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Steiermark (German)
Anthem: Steirische Landeshymne
Location of Styria
Coordinates: 47°15′N 15°10′E / 47.250°N 15.167°E / 47.250; 15.167
Country Austria
 • BodyLandtag of Styria
 • GovernorChristopher Drexler (ÖVP)
 • Total16,399.34 km2 (6,331.82 sq mi)
 (1 January 2023)
 • Total1,265,198
 • Density77/km2 (200/sq mi)
 • Total€51.596 billion (2021)
 • Per capita€41,300 (2021)
Time zoneUTC+1 (CET)
 • Summer (DST)UTC+2 (CEST)
ISO 3166 codeAT-6
HDI (2019)0.919[2]
very high · 4th of 9
NUTS RegionAT2
Votes in Bundesrat9 (of 62)
WebsiteFederal state government

Styria (German: Steiermark [ˈʃtaɪɐˌmaʁk] ; Bavarian: Steiamårk, Slovene: Štajerska, Hungarian: Stájerország) is an Austrian federal state in the south-eastern part of the country. With an area of 16,401 km2 (6,332 sq mi), Styria is Austria's second largest federal state, after Lower Austria. It is bordered to the south by Slovenia, and clockwise, from the southwest, by the Austrian federal states Carinthia, Salzburg, Upper Austria, Lower Austria, and Burgenland. The federal state's capital is Graz. In the European Union's vocabulary, Styria is a province.

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The March of Styria derived its name from the original seat of its ruling Otakar dynasty: Steyr, in today's Upper Austria. In German, the area is still called "Steiermark" while in English the Latin name "Styria" is used. The ancient link between Steyr and Styria is also apparent in their nearly identical coats of arms, a white Panther on a green background.


Grüner See with the Hochschwab mountain in the background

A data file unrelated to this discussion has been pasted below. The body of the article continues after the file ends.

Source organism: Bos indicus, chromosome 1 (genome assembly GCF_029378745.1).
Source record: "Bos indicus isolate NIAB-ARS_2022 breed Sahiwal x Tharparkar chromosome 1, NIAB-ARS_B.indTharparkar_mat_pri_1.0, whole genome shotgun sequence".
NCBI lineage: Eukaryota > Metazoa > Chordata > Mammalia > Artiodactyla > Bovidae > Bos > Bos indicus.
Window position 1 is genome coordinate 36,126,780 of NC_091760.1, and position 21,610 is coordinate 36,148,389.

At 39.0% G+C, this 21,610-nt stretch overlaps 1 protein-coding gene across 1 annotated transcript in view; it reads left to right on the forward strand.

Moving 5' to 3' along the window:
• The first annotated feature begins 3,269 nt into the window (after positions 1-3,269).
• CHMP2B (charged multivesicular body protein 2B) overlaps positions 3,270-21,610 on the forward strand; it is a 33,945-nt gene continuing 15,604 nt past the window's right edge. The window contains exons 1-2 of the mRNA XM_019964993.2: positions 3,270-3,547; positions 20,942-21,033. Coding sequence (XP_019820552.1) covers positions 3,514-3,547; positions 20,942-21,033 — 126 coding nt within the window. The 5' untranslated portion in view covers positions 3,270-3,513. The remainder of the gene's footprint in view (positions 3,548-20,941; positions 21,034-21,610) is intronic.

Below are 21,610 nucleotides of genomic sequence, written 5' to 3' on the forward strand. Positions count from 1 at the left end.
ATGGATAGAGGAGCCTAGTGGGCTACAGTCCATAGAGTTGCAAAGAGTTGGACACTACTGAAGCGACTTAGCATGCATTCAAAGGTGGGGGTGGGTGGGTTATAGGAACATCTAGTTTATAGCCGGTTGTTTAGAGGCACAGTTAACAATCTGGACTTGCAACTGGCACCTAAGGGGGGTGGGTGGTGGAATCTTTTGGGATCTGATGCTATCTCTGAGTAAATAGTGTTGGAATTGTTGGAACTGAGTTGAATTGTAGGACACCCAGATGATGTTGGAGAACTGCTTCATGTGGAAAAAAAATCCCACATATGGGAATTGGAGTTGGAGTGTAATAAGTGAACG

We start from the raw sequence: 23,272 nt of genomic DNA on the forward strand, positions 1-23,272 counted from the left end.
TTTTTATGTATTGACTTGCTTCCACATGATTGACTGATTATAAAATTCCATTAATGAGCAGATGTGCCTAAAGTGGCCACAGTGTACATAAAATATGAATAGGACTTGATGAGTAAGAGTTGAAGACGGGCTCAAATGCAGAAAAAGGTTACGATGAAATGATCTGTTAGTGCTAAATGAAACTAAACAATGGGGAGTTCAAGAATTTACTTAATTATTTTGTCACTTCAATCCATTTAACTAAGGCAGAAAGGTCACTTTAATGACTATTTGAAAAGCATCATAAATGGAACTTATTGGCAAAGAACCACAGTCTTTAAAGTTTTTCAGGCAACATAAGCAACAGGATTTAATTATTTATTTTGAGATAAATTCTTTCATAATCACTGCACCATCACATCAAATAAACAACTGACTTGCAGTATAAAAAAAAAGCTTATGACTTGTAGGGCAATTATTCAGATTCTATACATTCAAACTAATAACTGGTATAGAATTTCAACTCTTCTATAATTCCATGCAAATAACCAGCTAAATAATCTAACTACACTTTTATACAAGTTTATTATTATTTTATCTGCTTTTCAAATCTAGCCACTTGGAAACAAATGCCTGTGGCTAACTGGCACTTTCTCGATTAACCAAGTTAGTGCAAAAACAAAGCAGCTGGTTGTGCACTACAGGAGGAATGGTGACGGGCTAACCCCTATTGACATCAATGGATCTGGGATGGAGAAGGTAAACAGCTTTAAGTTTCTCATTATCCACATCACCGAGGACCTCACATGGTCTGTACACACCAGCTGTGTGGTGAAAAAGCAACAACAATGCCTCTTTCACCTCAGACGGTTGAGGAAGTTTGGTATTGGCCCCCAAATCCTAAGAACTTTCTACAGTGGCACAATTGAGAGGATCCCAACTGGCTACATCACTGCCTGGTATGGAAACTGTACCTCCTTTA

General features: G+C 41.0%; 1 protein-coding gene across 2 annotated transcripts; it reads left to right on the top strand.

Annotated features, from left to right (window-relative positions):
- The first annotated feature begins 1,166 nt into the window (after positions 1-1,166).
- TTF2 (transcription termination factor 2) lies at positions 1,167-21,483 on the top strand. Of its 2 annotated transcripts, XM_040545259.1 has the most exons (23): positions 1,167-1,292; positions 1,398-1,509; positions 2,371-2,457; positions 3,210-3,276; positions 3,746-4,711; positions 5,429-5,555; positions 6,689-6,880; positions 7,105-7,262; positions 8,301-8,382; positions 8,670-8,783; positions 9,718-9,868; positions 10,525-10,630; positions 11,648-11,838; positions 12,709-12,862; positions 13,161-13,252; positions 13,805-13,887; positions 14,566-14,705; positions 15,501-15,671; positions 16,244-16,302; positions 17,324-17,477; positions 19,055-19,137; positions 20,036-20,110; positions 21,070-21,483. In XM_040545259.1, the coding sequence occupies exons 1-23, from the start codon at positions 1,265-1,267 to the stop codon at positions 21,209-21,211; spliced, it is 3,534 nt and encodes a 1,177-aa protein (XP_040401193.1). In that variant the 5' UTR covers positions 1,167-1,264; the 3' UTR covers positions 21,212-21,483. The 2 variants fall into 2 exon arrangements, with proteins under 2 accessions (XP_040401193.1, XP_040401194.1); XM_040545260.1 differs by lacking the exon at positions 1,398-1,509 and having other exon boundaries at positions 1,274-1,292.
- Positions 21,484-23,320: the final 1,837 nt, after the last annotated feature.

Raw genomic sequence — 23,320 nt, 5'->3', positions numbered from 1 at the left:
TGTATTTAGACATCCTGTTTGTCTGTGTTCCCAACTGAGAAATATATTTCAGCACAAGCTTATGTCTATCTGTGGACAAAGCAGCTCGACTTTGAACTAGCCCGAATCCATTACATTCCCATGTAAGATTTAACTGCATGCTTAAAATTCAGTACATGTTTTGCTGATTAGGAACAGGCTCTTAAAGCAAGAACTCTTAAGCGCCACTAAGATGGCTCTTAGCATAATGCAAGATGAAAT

The western and eastern parts of the district Graz-Umgebung (literally, surroundings of Graz) may or may not be considered parts of West and East Styria, respectively. The southern parts of the Duchy of Styria, which formed part of former Yugoslavia and later Slovenia (with the exception of World War II), were (and sometimes colloquially still are) referred to as "Lower Styria" (Untersteiermark; Slovene: Štajerska).


Graz, the capital of Styria
Historical view of the border between Styria and Carinthia, 1830

Styria was inhabited by Celtic tribes. After its conquest by the Romans, the eastern part of what is now Styria was part of Pannonia, while the western one was included in Noricum. During the Barbarian invasions, it was conquered or crossed by the Visigoths, the Huns, the Ostrogoths, the Rugii, and the Lombards. Slavs under the domination of the Avars settled in the valleys around 600. At the same time, Bavarians under Frankish domination began to expand their area to the south and east, ultimately absorbing the Slavic population.

In 1180, Styria separated from the Duchy of Carinthia and became a Duchy of its own; in 1192 the Austrian Duke Leopold V also became Duke of Styria. Later, Styria formed the central part of Inner Austria.